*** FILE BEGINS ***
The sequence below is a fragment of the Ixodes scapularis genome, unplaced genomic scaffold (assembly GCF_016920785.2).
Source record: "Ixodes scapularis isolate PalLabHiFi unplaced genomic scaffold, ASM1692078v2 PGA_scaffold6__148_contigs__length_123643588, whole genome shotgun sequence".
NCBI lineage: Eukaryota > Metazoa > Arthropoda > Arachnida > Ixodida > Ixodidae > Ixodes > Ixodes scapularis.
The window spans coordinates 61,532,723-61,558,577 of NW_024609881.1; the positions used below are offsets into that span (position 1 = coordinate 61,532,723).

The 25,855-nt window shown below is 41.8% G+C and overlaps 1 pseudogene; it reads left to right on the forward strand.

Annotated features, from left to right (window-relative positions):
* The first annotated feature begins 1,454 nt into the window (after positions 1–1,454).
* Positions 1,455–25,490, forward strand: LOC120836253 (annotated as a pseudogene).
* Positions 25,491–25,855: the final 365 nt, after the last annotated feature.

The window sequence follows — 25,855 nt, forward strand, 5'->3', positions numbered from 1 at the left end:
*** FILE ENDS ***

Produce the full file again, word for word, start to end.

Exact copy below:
The sequence below is a fragment of the Ixodes scapularis genome, unplaced genomic scaffold (assembly GCF_016920785.2).
Source record: "Ixodes scapularis isolate PalLabHiFi unplaced genomic scaffold, ASM1692078v2 PGA_scaffold6__148_contigs__length_123643588, whole genome shotgun sequence".
NCBI lineage: Eukaryota > Metazoa > Arthropoda > Arachnida > Ixodida > Ixodidae > Ixodes > Ixodes scapularis.
The window spans coordinates 61,532,723-61,558,577 of NW_024609881.1; the positions used below are offsets into that span (position 1 = coordinate 61,532,723).

The 25,855-nt window shown below is 41.8% G+C and overlaps 1 pseudogene; it reads left to right on the forward strand.

Annotated features, from left to right (window-relative positions):
* The first annotated feature begins 1,454 nt into the window (after positions 1–1,454).
* Positions 1,455–25,490, forward strand: LOC120836253 (annotated as a pseudogene).
* Positions 25,491–25,855: the final 365 nt, after the last annotated feature.

The window sequence follows — 25,855 nt, forward strand, 5'->3', positions numbered from 1 at the left end: